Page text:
On September 9, 1993, Mellberg was admitted to the medical center at Lackland Air Force Base for evaluation by a medical evaluation board (MEB). Mellberg's first MEB diagnosed an Axis I anxiety disorder and a paranoid personality disorder. Subsequently, an informal physical evaluation board (PEB) gave Mellberg a 20 percent compensable disability rating due to his anxiety disorder, found him unfit for military duty, and recommended his discharge. Mellberg demanded a formal PEB evaluation, which was scheduled for December 8, 1993. That PEB was deferred after Mellberg's mother came to Texas and demanded an additional evaluation from a civilian psychiatrist.
On December 9, 1993, Dr. John J. Campbell submitted an addendum to Mellberg's MEB, downgrading the diagnosis to Axis II autism. Campbell noted that Mellberg had a “marked” impairment for military service and was “S4 non-worldwide qualified.” On December 20, 1993, Mellberg's MEB paperwork was recalled from the PEB system and that disability proceeding was terminated.
A second MEB, held on January 4, 1994, and based on Campbell's addendum, resulted in a diagnosis of Axis II autistic disorder. The MEB recommended that Mellberg be discharged from the Air Force promptly, and suggested he be “return [ed] to duty for appropriate administrative disposition.” On January 10, 1994, without apparent explanation, the Air Force Military Personnel Center validated Mellberg for return to duty.
Mellberg reported to Cannon Air Force Base in New Mexico on March 1, 1994. On April 4, 1994, he was found riding a bicycle on the base's golf course and was detained by base security. Because he was uncooperative and unresponsive, Mellberg was taken to the hospital for a urinalysis. It was discovered that Mellberg had checked out his medical file on false pretenses. Some of the records were eventually found in Mellberg's room but the records related to his evaluations at Lowry Air Force Base were not with them.
On April 20, 1994, Mellberg was referred to still another commander-directed evaluation. He was diagnosed with autism and paranoid personality disorder by psychiatrist Captain Lisa Snow, who recommended discharge after reviewing a report prepared by a clinical psychologist, Tracy Dillinger, who had examined Mellberg. The Cannon Air Force Base commander adopted this recommendation, and on May 11, 1994, notified Mellberg of her intent to discharge him for conditions that interfere with military service.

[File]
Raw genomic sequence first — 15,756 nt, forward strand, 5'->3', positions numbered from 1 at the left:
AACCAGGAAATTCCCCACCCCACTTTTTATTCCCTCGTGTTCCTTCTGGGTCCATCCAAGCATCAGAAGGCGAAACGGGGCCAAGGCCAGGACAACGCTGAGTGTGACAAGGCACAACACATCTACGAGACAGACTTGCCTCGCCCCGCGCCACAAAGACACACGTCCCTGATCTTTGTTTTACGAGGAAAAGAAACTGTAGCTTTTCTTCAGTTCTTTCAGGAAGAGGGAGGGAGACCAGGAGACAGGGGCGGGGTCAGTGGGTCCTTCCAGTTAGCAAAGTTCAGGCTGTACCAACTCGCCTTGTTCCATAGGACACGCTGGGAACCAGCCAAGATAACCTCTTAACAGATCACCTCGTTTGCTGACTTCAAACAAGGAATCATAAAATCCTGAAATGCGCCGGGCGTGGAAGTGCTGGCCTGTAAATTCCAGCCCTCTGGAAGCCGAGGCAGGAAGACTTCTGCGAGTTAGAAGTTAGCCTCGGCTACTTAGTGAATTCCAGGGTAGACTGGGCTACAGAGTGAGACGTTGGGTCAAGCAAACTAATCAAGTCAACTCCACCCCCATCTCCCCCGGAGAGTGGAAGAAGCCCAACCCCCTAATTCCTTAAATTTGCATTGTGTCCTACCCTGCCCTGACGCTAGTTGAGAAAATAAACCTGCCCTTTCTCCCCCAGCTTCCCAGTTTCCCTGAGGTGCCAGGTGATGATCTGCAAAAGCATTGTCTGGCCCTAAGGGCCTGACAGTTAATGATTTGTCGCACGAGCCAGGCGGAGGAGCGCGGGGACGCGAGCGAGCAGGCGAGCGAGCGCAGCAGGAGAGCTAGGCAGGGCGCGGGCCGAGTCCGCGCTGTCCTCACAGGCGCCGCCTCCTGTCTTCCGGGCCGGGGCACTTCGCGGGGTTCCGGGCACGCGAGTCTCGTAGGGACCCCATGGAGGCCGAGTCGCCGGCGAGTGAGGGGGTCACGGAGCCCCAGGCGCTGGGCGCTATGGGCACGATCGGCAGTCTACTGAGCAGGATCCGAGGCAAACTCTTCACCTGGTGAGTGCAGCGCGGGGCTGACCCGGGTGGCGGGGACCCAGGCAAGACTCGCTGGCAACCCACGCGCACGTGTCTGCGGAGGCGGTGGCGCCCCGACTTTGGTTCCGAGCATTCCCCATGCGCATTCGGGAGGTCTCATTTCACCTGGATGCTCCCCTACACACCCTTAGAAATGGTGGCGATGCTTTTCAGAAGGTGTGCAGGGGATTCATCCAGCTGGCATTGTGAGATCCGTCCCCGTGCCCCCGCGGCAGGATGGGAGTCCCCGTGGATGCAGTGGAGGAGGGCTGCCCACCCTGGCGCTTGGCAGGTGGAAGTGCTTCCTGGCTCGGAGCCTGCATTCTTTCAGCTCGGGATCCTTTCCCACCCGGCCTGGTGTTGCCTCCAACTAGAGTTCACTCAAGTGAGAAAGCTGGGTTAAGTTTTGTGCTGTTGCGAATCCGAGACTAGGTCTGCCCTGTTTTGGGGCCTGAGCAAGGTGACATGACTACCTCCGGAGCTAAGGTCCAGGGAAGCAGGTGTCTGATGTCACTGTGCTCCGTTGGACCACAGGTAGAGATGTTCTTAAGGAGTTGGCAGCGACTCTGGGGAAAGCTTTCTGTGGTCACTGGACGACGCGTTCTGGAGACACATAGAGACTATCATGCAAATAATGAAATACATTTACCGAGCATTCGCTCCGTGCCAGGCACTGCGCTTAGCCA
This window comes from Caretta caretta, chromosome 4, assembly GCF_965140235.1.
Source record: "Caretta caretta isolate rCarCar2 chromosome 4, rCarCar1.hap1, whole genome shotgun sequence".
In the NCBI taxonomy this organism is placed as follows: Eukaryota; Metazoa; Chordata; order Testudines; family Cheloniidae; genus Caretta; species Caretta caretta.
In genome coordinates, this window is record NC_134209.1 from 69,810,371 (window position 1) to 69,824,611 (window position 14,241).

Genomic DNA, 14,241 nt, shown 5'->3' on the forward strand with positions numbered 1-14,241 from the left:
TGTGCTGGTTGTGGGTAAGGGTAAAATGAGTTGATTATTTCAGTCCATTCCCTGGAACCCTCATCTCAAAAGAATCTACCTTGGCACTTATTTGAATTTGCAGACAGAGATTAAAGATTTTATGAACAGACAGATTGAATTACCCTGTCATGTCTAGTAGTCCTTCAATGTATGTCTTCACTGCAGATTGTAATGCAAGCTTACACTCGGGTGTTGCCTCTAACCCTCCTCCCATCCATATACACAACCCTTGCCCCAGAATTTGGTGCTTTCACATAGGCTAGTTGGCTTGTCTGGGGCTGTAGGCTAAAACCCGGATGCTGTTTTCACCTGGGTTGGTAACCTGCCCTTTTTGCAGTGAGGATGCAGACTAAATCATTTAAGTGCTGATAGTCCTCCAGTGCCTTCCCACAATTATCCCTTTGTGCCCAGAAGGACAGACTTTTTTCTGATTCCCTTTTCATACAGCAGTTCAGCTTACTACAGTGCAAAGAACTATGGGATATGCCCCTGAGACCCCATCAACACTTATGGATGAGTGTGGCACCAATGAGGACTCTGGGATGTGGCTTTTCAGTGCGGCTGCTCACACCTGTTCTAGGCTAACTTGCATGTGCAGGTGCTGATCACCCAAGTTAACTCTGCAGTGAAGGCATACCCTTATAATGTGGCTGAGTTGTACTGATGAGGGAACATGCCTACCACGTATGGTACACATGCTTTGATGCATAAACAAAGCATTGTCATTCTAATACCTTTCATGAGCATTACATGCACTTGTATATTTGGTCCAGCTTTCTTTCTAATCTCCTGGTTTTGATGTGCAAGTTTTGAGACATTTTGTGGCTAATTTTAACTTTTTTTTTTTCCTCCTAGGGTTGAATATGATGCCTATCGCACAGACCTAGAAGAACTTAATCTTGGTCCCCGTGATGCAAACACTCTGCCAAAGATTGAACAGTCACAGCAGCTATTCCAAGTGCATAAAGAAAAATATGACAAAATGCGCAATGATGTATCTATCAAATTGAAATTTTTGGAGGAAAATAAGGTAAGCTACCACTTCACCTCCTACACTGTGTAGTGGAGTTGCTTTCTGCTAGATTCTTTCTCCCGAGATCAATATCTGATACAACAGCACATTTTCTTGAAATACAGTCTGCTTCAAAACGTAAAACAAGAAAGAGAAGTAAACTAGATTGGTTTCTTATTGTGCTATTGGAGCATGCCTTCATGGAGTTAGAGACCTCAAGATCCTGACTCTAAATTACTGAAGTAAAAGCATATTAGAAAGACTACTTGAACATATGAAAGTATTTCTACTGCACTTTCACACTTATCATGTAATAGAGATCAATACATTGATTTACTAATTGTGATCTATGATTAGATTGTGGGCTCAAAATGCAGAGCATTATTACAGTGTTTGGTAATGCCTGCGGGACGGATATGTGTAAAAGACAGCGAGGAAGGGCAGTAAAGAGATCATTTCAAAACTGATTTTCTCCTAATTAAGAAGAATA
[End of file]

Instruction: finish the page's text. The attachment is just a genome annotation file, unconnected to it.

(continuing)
Mellberg was honorably discharged pursuant to AFR 39-10 on May 23, 1994, and was given 60 days of medical care to be performed at his option and two years of base exchange and commissary privileges. After being observed on the base at odd hours, Mellberg was barred from entering Cannon Air Force Base (except for medical treatment, and only if accompanied by military police) on May 25, 1994. Cannon did not notify or warn Fairchild Air Force Base or any other base where Mellberg had been stationed.
Mellberg then traveled to Lackland Air Force Base and visited a psychiatrist who had treated him previously. Thereafter, he flew to Elmendorf Air Force Base in Alaska, apparently in search of Drs. London and Brigham. A week later, Mellberg returned to Washington and purchased a semiautomatic rifle and 75-round magazine.
On June 20, 1994, Mellberg arrived at Fairchild Air Force Base by taxicab, unimpeded by base security. He entered the Fairchild Medical Treatment Facility, sought and killed Drs. London and Brigham, and fired numerous gunshots throughout the complex. He was killed by a military policeman after killing four people and wounding 23 others.
The district court evaluated each of the plaintiffs' negligence claims to determine the applicability of the discretionary function exception, ultimately concluding that the exception barred all of the plaintiffs' claims except for the “negligent enlistment” and “medical malpractice” claims. It entered judgment as to the barred claims and certified the case for immediate review under 28 U.S.C. § 1292(b), noting that the applicability of the discretionary function exception to each of the claims represented a controlling issue of law. We agreed and granted permission for interlocutory appeal. This appeal by the government and cross-appeal by plaintiffs followed.
The Federal Tort Claims Act
Suits against the United States and its agencies are barred by sovereign immunity unless permitted by an explicit waiver of immunity from suit. See FDIC v. Meyer, 510 U.S. 471, 114 S.Ct. 996, 127 L.Ed.2d 308 (1994). Congress waived the United States' immunity from suits for money damages for traditional tort claims when it passed the Federal Tort Claims Act (FTCA), 28 U.S.C. §§ 2671-2680, which provides that “[t]he United States shall be liable, respecting the provisions of this title relating to tort claims, in the same manner and to the same extent as a private individual under like circumstances.” 28 U.S.C. § 2674. This broad waiver of immunity is subject to various limitations.